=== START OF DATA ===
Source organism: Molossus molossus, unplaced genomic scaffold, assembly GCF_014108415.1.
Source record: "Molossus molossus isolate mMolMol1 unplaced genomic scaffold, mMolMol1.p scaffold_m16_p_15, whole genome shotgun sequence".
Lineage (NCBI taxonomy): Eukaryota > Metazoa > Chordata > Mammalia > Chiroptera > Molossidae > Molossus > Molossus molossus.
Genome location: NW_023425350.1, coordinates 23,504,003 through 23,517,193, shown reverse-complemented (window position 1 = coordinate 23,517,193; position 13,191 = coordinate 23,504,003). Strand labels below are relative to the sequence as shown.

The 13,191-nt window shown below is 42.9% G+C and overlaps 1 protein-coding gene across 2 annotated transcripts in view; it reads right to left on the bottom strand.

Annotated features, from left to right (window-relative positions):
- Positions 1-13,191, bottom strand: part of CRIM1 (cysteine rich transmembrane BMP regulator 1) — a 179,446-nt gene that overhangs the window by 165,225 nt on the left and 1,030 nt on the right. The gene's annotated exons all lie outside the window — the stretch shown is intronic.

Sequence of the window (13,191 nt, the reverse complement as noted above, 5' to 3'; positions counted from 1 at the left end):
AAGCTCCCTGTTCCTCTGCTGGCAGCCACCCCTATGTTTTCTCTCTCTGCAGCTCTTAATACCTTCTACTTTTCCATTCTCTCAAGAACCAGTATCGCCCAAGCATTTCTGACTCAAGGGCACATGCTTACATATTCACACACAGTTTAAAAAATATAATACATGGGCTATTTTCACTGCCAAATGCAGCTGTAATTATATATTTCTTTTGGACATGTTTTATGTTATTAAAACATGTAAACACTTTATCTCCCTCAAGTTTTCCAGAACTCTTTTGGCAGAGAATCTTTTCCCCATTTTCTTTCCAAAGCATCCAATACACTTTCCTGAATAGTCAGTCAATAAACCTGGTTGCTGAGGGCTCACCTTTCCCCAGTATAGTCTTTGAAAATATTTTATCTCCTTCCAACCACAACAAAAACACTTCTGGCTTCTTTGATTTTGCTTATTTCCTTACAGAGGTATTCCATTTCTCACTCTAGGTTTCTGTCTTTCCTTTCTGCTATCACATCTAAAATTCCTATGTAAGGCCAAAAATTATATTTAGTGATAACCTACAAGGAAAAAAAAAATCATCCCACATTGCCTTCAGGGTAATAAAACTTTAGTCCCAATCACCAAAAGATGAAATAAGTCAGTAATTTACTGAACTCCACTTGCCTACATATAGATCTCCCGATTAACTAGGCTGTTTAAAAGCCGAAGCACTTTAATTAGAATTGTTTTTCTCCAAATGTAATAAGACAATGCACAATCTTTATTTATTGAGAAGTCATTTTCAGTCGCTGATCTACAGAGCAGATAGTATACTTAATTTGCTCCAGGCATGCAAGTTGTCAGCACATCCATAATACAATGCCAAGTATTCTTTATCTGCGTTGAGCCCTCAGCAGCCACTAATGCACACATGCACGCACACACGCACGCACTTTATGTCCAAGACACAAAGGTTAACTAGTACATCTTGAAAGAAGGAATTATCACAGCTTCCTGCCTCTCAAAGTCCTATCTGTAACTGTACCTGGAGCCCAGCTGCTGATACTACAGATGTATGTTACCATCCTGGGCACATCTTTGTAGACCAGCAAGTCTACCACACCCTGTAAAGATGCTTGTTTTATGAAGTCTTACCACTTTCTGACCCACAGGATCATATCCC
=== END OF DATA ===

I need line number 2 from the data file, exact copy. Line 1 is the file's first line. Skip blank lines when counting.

Source record: "Molossus molossus isolate mMolMol1 unplaced genomic scaffold, mMolMol1.p scaffold_m16_p_15, whole genome shotgun sequence".